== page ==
A broad spectral response as well as a high UCQE promises the use of dye-sensitized (NaYbF4:Tm3+ 0.5%)@NaYF4:Nd3+ 30% UCNPs in many applications. A straightforward application is visualization of a broad spectrum of invisible IR lasers. In fact, under excitation in the spectral range of 720–870 nm, blue UCL can be viewed by naked eye, from the IR-808 and IR-820 co-sensitized (NaYbF4:Tm3+ 0.5%)@NaYF4:Nd3+ 30% UCNPs in DMF and in our homemade IR card (Supporting Information Figure S39). In addition to this broad spectral response provided by IR dye sensitization, direct excitation of Yb3+/Tm3+ ions provides another spectral IR range of 920–1000 nm for visualizing via upconversion (Supporting Information Figure S40). We also compared the performance of our homemade IR card with that of a commercial IR card (Newport F-IRC2) under identical laser irradiance. As illustrated in Figure 4c, visible yellow luminescence from the commercial Newport IR card disappears after less than 20 s of illumination, whereas blue UCL from our homemade IR card exhibits a slight reduction of ~10% after 300 s of irradiation, which is apparently associated with dye photobleaching. As such, the necessity of frequent movement of a commercial IR card for visualization of lasers is eliminated when using homemade IR card containing dye-sensitized core/shell nanoparticles.
As a proof-of-concept demonstration of security applications of dye-sensitized core/shell nanoparticles, regular letters were printed using an invisible ink-like suspension, formulated by a mixture of IR-808-sensitized UCNPs and visibly transparent polystyrene polymer. These secured printed semitransparent letters appear to be slightly visible, with low contrast letters for the naked eye, but turn into high contrast blue letters when irradiated with a multitude of IR wavelengths in the range of 730–980 nm (Figure 4d, and Supporting Information Figure S40). The ability to utilize numerous excitation IR wavelengths for decoding provides strong potential for wide use of IR-808-sensitized core/shell UCNPs for security purpose. Moreover, we demonstrated that low power incoherent light from a conventional light source can be utilized to excite IR-808 and IR-820 co-sensitized core/shell UCNPs, producing adequate UCL for visualization (Figure 4e). Clear letters with blue upconversion (three photon process) can be seen and captured by an iPhone 5s camera, even with an excitation power density of 0.016 W/cm2 in the spectral range of 750–1100 nm. It should be noted that this level of power density is comparable with sun power density at Earth’s surface (~0.0163 W/cm2 of average power density and whole spectrum; sun power density at the equator can be as high as 0.1 W/cm2). According to our knowledge, this is the first demonstration of incoherent light induced three-photon upconversion. This highly efficient upconversion can have important implications in many fields (e.g., to increase the efficiency via circumventing IR transmission losses in solar cells and to visualize NIR light in night vision devices).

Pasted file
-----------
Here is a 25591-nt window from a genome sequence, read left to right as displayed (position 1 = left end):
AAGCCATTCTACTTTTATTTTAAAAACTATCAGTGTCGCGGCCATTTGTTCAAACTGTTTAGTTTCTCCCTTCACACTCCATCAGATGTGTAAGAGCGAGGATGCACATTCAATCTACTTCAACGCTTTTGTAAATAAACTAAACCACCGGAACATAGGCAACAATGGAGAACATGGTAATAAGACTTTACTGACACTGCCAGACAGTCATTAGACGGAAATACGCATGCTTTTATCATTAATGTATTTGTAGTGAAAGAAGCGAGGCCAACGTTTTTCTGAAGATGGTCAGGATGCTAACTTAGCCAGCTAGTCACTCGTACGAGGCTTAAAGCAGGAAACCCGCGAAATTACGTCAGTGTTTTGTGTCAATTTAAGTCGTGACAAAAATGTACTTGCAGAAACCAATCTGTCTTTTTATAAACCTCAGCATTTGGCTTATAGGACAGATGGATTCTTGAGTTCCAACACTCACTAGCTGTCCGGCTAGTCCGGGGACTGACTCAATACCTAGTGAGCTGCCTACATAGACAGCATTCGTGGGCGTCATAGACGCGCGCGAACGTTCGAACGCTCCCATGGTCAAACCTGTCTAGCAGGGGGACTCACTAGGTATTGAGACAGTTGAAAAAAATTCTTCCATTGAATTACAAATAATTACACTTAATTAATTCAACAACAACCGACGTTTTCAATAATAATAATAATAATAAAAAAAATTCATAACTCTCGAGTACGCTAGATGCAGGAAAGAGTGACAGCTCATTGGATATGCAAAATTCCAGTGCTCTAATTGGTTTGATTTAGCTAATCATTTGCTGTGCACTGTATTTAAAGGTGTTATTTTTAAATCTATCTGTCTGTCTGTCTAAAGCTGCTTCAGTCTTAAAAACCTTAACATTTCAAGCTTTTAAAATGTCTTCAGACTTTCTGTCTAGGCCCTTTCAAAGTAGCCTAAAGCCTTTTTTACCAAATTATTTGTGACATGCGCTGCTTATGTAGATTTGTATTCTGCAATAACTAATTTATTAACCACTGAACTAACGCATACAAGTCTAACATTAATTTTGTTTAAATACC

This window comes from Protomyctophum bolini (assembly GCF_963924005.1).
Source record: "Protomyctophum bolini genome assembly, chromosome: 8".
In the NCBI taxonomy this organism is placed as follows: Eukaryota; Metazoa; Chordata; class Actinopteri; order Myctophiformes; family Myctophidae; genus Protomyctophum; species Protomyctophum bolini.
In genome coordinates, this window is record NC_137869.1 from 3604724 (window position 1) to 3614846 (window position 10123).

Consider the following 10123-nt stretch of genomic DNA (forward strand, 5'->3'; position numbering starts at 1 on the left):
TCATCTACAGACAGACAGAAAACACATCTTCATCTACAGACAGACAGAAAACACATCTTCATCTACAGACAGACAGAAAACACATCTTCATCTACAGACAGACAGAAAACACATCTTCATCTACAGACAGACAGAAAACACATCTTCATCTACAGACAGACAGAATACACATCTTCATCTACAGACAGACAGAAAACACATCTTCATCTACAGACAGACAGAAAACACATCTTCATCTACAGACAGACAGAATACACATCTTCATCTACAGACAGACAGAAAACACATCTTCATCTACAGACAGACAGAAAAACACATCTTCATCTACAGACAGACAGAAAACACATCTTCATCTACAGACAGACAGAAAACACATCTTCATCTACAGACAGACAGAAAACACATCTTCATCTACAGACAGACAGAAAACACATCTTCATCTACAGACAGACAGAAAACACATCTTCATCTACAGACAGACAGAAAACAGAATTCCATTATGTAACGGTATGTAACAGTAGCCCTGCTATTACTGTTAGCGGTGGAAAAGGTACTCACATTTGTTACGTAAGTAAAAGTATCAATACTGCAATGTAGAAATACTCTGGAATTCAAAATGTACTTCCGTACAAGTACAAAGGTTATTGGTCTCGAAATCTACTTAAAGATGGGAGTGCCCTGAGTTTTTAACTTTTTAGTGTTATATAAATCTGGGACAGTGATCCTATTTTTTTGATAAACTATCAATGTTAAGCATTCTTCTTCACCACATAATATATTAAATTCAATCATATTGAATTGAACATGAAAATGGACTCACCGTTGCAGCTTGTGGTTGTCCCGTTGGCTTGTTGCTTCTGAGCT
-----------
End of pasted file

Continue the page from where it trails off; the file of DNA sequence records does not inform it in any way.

We have introduced and validated a concept of energy-cascaded upconversion using NIR dye sensitized (NaYbF4:Tm3+ 0.5%)@NaYF4:Nd3+ core/shell nanoparticles as a model. Broadly absorbing infrared dyes are able to efficiently harvest irradiation energy, which is nonradiatively transferred to the Nd3+ ions in the shell (efficiency, 82%) and, sequentially, to the Yb3+ ions in the core (efficiency, 80%) that sensitize Tm3+ ions positioned also in the core to produce multiphoton UCL. This multistep energy-cascaded transfer enables an upconversion quantum efficiency as high as 19% (upconversion energy conversion efficiency of 9.3%, upconversion quantum yield of 4.8%), a broad NIR excitation response range over 150 nm (700–850 nm), along with a large absorption cross section of 1.47 × 10−14 cm2 per single dye-sensitized core/shell nanoparticle. This energy-cascaded upconversion can be applied to a set of different IR dyes and lanthanide emitters, as well as to other fluoride host lattices. The utilization of dye-sensitized core/shell nanoparticles for several applications (IR laser detection, security decoding, as well as incoherent light upconversion) was demonstrated, with implications for a broad spectrum of photonic applications.
This work was supported in part by a grant from the Air Force Office of Scientific Research (Grant No. 1096313-1-58130), the National Science Fund for Distinguished Young Scholars (No.51325201), the International Cooperation Project in the Ministry of Science and Technology (No.2014DFA50740), the Program for Basic Research Excellent Talents in Harbin Institute of Technology, China (BRETIII 2012018), and the Fundamental Research Funds for the Central Universities, China (AUGA5710052614).
The Supporting Information is available free of charge on the ACS Publications website at DOI: 10.1021/acs.nanolett.5b02830.
Chemicals and instrumentation, synthetic procedures, sample preparations, supporting figures for core/shell nanostructures, supporting figures for IR dye-sensitized core/shell nanostructures, estimations of molecular weights, number of dyes per core/shell nanoparticle, and intermolecular distance of IR dye on the surface of a core/shell nanoparticle, quantification of upconversion quantum efficiency, pump power dependence, supporting figures for generalization of dye-sensitized core/shell structure, supporting figures for applications, and the theoretical modeling. (PDF)
Author ContributionsG.C. conceived the idea and designed all pertinent experiments. J.D. and W.S. synthesized inorganic core/shell nanoparticles; G.C., H.Q., and W.S. obtained dye-sensitization results; T.Y.O. contributed to the idea development and design the spectroscopy experiments and took part in the spectral measurements as well as in demonstration of incoherent light upconversion; R.R.V. and H.Å. did theoretical modeling; X.W. and G.H. synthesized IR-808 dyes, Y.W. measured lifetimes of IR dyes; G.C. and T.Y.O. prepared the manuscript, and all authors discussed and commented on the manuscript. G.C. and P.N.P. directed the project.
The authors declare no competing financial interest.